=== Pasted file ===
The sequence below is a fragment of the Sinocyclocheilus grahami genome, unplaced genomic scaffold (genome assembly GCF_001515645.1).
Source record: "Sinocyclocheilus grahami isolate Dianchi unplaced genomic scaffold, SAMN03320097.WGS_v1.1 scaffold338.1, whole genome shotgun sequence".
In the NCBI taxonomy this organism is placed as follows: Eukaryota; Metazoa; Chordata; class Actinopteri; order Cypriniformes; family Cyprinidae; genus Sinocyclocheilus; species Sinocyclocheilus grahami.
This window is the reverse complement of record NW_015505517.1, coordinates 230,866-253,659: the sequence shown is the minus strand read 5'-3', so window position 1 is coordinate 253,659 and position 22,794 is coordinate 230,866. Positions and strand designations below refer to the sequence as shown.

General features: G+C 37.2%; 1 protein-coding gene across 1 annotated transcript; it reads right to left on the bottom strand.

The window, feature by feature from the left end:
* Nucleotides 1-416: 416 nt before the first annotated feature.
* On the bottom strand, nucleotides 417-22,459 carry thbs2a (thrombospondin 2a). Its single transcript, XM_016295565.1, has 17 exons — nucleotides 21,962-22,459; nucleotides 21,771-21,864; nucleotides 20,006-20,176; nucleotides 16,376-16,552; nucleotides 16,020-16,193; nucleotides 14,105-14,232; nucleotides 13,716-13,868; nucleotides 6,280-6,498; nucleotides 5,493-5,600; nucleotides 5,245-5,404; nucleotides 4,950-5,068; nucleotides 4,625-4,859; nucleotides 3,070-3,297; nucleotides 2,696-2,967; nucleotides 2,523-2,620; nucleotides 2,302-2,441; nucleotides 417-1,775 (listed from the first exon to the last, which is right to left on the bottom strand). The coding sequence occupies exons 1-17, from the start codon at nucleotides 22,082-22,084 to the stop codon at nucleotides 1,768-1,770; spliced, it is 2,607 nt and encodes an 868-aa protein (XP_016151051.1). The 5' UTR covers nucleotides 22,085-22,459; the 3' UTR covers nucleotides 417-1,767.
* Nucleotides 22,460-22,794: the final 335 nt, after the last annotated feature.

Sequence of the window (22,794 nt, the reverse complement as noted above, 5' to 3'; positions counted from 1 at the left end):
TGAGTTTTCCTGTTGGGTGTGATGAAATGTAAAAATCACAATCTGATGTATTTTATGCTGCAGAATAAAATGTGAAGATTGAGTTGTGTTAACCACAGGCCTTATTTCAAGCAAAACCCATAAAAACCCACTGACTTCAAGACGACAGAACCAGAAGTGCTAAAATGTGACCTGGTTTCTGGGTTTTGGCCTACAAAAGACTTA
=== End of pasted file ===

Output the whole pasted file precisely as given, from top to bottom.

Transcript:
The sequence below is a fragment of the Sinocyclocheilus grahami genome, unplaced genomic scaffold (genome assembly GCF_001515645.1).
Source record: "Sinocyclocheilus grahami isolate Dianchi unplaced genomic scaffold, SAMN03320097.WGS_v1.1 scaffold338.1, whole genome shotgun sequence".
In the NCBI taxonomy this organism is placed as follows: Eukaryota; Metazoa; Chordata; class Actinopteri; order Cypriniformes; family Cyprinidae; genus Sinocyclocheilus; species Sinocyclocheilus grahami.
This window is the reverse complement of record NW_015505517.1, coordinates 230,866-253,659: the sequence shown is the minus strand read 5'-3', so window position 1 is coordinate 253,659 and position 22,794 is coordinate 230,866. Positions and strand designations below refer to the sequence as shown.

General features: G+C 37.2%; 1 protein-coding gene across 1 annotated transcript; it reads right to left on the bottom strand.

The window, feature by feature from the left end:
* Nucleotides 1-416: 416 nt before the first annotated feature.
* On the bottom strand, nucleotides 417-22,459 carry thbs2a (thrombospondin 2a). Its single transcript, XM_016295565.1, has 17 exons — nucleotides 21,962-22,459; nucleotides 21,771-21,864; nucleotides 20,006-20,176; nucleotides 16,376-16,552; nucleotides 16,020-16,193; nucleotides 14,105-14,232; nucleotides 13,716-13,868; nucleotides 6,280-6,498; nucleotides 5,493-5,600; nucleotides 5,245-5,404; nucleotides 4,950-5,068; nucleotides 4,625-4,859; nucleotides 3,070-3,297; nucleotides 2,696-2,967; nucleotides 2,523-2,620; nucleotides 2,302-2,441; nucleotides 417-1,775 (listed from the first exon to the last, which is right to left on the bottom strand). The coding sequence occupies exons 1-17, from the start codon at nucleotides 22,082-22,084 to the stop codon at nucleotides 1,768-1,770; spliced, it is 2,607 nt and encodes an 868-aa protein (XP_016151051.1). The 5' UTR covers nucleotides 22,085-22,459; the 3' UTR covers nucleotides 417-1,767.
* Nucleotides 22,460-22,794: the final 335 nt, after the last annotated feature.

Sequence of the window (22,794 nt, the reverse complement as noted above, 5' to 3'; positions counted from 1 at the left end):
TGAGTTTTCCTGTTGGGTGTGATGAAATGTAAAAATCACAATCTGATGTATTTTATGCTGCAGAATAAAATGTGAAGATTGAGTTGTGTTAACCACAGGCCTTATTTCAAGCAAAACCCATAAAAACCCACTGACTTCAAGACGACAGAACCAGAAGTGCTAAAATGTGACCTGGTTTCTGGGTTTTGGCCTACAAAAGACTTA